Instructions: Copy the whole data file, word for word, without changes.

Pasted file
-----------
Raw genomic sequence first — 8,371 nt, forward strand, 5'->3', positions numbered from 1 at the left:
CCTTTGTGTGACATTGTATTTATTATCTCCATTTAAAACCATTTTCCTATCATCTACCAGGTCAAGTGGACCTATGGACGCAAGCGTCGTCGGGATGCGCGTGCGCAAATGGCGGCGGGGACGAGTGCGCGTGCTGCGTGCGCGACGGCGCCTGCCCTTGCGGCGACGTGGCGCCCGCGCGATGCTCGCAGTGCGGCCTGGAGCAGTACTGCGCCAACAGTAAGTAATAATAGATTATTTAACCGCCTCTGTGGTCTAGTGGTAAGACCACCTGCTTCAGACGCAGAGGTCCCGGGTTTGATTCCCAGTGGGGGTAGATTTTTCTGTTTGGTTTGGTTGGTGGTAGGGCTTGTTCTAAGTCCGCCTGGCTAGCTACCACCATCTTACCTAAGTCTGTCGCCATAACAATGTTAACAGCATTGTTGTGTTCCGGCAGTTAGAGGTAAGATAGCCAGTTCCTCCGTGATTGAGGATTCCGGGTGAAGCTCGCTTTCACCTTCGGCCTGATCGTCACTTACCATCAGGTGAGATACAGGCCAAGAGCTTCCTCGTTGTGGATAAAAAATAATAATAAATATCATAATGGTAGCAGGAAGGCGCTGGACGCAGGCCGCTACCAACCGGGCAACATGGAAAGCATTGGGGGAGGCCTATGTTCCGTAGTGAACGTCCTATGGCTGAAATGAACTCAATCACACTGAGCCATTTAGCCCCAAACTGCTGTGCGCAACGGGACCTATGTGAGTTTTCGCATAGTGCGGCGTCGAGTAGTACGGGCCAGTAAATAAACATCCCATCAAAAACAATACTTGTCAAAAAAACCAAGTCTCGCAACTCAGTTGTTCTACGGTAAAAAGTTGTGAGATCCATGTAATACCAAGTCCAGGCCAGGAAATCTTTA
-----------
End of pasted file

Raw genomic sequence first — 8,371 nt, forward strand, 5'->3', positions numbered from 1 at the left:
CCTTTGTGTGACATTGTATTTATTATCTCCATTTAAAACCATTTTCCTATCATCTACCAGGTCAAGTGGACCTATGGACGCAAGCGTCGTCGGGATGCGCGTGCGCAAATGGCGGCGGGGACGAGTGCGCGTGCTGCGTGCGCGACGGCGCCTGCCCTTGCGGCGACGTGGCGCCCGCGCGATGCTCGCAGTGCGGCCTGGAGCAGTACTGCGCCAACAGTAAGTAATAATAGATTATTTAACCGCCTCTGTGGTCTAGTGGTAAGACCACCTGCTTCAGACGCAGAGGTCCCGGGTTTGATTCCCAGTGGGGGTAGATTTTTCTGTTTGGTTTGGTTGGTGGTAGGGCTTGTTCTAAGTCCGCCTGGCTAGCTACCACCATCTTACCTAAGTCTGTCGCCATAACAATGTTAACAGCATTGTTGTGTTCCGGCAGTTAGAGGTAAGATAGCCAGTTCCTCCGTGATTGAGGATTCCGGGTGAAGCTCGCTTTCACCTTCGGCCTGATCGTCACTTACCATCAGGTGAGATACAGGCCAAGAGCTTCCTCGTTGTGGATAAAAAATAATAATAAATATCATAATGGTAGCAGGAAGGCGCTGGACGCAGGCCGCTACCAACCGGGCAACATGGAAAGCATTGGGGGAGGCCTATGTTCCGTAGTGAACGTCCTATGGCTGAAATGAACTCAATCACACTGAGCCATTTAGCCCCAAACTGCTGTGCGCAACGGGACCTATGTGAGTTTTCGCATAGTGCGGCGTCGAGTAGTACGGGCCAGTAAATAAACATCCCATCAAAAACAATACTTGTCAAAAAAACCAAGTCTCGCAACTCAGTTGTTCTACGGTAAAAAGTTGTGAGATCCATGTAATACCAAGTCCAGGCCAGGAAATCTTTA